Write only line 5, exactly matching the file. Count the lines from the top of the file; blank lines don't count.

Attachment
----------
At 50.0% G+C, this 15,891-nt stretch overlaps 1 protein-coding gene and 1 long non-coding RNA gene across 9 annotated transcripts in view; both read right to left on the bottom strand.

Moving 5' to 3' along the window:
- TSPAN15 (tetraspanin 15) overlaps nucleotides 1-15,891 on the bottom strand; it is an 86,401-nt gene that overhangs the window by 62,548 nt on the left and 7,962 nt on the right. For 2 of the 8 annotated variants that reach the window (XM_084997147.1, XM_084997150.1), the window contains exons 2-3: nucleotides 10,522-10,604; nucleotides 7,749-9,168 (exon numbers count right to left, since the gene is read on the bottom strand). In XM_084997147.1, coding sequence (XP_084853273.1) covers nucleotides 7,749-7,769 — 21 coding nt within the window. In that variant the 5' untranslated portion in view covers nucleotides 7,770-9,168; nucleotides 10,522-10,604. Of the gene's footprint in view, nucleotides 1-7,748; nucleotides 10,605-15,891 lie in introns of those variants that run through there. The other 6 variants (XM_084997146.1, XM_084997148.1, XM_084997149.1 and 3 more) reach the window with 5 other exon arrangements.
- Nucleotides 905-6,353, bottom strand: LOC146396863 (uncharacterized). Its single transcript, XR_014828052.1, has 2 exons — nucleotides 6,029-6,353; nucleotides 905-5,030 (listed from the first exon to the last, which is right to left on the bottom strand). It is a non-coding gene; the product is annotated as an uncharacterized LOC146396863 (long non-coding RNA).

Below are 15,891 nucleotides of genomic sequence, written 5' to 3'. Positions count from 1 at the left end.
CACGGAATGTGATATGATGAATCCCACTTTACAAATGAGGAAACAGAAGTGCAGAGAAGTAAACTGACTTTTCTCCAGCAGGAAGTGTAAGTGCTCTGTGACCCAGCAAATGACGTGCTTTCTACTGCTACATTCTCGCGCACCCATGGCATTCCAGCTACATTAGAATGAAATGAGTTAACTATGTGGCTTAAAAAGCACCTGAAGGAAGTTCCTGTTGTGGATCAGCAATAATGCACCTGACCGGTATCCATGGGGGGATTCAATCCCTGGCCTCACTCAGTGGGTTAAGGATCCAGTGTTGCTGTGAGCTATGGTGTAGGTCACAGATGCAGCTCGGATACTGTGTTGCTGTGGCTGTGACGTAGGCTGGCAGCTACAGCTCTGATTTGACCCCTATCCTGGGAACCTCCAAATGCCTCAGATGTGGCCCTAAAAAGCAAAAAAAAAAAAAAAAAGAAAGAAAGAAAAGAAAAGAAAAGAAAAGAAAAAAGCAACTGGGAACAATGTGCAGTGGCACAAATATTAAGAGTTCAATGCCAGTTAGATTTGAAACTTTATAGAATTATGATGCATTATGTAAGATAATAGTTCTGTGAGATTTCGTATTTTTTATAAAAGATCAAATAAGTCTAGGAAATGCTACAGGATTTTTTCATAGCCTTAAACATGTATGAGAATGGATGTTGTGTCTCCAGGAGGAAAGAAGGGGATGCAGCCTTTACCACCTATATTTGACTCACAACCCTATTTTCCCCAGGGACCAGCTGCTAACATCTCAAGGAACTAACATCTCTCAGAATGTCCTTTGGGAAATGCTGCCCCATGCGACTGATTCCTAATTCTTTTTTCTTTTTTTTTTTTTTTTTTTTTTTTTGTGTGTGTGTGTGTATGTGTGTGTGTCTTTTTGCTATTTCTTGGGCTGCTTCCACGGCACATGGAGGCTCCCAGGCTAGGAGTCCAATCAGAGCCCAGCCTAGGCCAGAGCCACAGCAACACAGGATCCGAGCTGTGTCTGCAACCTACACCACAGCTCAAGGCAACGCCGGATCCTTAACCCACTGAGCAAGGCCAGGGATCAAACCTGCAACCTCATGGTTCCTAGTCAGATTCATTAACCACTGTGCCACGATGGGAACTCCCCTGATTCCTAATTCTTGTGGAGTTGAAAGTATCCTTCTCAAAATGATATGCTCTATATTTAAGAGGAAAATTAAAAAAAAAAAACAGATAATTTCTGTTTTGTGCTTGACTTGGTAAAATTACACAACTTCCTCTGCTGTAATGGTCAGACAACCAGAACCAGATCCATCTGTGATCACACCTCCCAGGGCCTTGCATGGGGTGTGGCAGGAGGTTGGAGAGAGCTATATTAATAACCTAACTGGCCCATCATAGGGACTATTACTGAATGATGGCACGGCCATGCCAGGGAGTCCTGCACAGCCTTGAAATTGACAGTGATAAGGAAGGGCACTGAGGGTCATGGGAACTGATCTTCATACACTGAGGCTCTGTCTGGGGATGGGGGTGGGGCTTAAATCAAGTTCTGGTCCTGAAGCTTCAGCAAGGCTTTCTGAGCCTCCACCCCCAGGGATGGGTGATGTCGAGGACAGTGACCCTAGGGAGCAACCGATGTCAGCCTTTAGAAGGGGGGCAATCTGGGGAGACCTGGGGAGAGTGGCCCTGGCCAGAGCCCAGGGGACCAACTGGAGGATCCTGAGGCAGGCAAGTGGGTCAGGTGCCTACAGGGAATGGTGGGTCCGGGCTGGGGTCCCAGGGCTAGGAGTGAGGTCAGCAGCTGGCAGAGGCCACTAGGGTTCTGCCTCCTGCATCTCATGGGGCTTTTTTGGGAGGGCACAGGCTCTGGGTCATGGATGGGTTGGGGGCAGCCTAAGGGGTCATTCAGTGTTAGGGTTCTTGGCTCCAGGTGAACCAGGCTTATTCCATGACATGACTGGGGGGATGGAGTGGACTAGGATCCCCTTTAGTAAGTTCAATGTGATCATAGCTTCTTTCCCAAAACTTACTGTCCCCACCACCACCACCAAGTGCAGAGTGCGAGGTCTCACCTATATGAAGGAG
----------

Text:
Below are 15,891 nucleotides of genomic sequence, written 5' to 3'. Positions count from 1 at the left end.